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From the world of “Trust the science… ”

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Medical science division:

According to bombshell allegations from a group of highly respected experts, the medical world is rife with research fraud.

Their investigations suggest up to one in five of the estimated two million medical studies published each year could contain invented or plagiarised results, details of patients who never existed and trials that didn’t actually take place.

The problem is ‘well known about’ in science circles, says Richard Smith, former editor-in-chief of the British Medical Journal (BMJ) – yet there is a reluctance within the establishment to accept the scale of the problem.

In a recent article, he suggested the only way to combat research fraud is for journal editors to view all studies submitted as potential fakes until they can be proven otherwise.

Speaking on The Mail on Sunday’s Medical Minefield podcast, Smith – who was involved in the investigations that exposed Malcolm Pearce – said: ‘It’s shocking, but common.

Many of these fraudulent studies are simply invented. There were no patients. The trial never happened.’

Barney Calman, “Exposed: The plague of fake medical trials putting lives in danger as experts reveal a FIFTH of studies published each year could contain invented or plagiarised results” at Daily Mail (October 30, 2021)

But it’s really only a snippet of a much bigger problem:

A few days ago journalist Barney Calman published a thorough and well researched article about the problem of academic research fraud. Although the contents will seem familiar to any long time reader of the Daily Sceptic, it’s great news that much bigger audiences are now being exposed to information about the scale and nature of the problems inside scientific institutions.

In July the Daily Sceptic published an article by me entitled, “Photoshopping, fraud and circular logic in research“. It discussed the problem of Asian paper forging operations colloquially nicknamed “paper mills”, the Chinese Government policies that incentivise forging of scientific research, and cited former BMJ editor Richard Smith’s essay on the problem of fictional clinical trials. For classical journalists to write about a topic typically requires them to find an insider or specialist willing to put their own name on things – indeed, one of the major weaknesses of newspapers vs blog sites like this one is their reluctance to do original research into scientific topics. Scientists willing to put their names on allegations is the permission journalists need to cover a story like this – and now the Mail has it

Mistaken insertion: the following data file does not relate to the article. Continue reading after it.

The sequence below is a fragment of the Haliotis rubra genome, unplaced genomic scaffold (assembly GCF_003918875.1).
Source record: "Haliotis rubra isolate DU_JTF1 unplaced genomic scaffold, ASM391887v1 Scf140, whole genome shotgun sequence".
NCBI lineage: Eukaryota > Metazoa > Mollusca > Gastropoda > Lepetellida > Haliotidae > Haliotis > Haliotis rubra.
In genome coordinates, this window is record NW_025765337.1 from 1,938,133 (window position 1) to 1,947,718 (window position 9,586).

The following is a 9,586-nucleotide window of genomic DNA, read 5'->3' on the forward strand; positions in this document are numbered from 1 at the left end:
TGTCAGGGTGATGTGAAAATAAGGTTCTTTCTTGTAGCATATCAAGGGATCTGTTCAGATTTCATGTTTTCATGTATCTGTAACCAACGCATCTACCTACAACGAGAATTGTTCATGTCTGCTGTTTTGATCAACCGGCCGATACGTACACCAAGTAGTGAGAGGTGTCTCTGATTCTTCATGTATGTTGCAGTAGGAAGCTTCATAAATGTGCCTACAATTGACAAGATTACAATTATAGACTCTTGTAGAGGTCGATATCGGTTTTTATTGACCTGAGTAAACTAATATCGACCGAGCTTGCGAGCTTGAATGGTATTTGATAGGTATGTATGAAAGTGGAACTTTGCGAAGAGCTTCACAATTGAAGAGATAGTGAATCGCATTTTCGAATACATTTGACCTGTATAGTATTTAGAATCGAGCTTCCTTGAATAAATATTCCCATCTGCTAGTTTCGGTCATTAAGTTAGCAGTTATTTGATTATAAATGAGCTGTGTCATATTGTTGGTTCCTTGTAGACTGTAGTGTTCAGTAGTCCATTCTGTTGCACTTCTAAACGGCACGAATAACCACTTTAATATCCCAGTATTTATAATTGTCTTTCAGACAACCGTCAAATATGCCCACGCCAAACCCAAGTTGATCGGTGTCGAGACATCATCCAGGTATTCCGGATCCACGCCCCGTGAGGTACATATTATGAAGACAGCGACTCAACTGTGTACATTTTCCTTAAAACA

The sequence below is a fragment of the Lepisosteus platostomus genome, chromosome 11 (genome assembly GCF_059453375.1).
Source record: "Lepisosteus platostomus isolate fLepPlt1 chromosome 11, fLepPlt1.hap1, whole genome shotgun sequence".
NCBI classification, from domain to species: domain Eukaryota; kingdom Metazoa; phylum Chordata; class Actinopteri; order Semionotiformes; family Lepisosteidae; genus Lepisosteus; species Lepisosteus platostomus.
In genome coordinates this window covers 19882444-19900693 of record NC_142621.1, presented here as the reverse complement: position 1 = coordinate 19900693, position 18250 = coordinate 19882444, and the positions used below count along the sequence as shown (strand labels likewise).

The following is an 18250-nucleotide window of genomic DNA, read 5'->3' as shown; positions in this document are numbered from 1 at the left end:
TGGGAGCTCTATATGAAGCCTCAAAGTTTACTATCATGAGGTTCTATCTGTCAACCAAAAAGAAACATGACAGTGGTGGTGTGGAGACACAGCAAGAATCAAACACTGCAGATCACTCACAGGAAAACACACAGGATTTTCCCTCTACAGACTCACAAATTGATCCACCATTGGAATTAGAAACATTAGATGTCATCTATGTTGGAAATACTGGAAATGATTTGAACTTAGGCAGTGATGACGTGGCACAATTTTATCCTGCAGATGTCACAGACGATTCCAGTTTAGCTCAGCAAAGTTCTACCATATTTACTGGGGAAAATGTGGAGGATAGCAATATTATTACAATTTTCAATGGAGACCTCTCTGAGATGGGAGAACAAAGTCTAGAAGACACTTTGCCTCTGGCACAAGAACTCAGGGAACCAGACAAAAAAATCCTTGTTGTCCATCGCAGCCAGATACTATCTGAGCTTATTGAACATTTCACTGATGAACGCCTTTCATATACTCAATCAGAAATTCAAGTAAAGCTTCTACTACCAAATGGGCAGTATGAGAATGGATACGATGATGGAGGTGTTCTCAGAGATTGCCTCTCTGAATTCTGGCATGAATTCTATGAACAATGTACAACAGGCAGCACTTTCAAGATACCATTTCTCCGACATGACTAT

Mike Hearn, “The Mail Asks Serious Questions About Fraudulent Research” at Daily Sceptic (November 6, 2021)

And, Coolest of All, climate change:

Scientists working on the most authoritative study on climate change were urged to cover up the fact that the world’s temperature hasn’t risen for the last 15 years, it is claimed.

A leaked copy of a United Nations report, compiled by hundreds of scientists, shows politicians in Belgium, Germany, Hungary and the United States raised concerns about the final draft.

Published next week, it is expected to address the fact that 1998 was the hottest year on record and world temperatures have not yet exceeded it, which scientists have so far struggled to explain.

Tamara Cohen, “World’s top climate scientists told to ‘cover up’ the fact that the Earth’s temperature hasn’t risen for the last 15 years” at Daily Mail (September 19, 2013)

Maybe Earth’s temperature has indeed risen since then. But the kinds of people who need to play the story like this don’t inspire confidence in their judgment about what’s going on.

Reform is nearly impossible if the incentive structure remains as it is — rewarding publication in and of itself.

On the other hand, nothing stays the same forever and growing public cynicism might provide a spur to reform.

Hat tip: Ken Francis, co-author with Theodore Dalrymple of The Terror of Existence: From Ecclesiastes to Theatre of the Absurd

One Reply to “From the world of “Trust the science… ”

  1. 1
    polistra says:

    The problem has been well known for 50 years.

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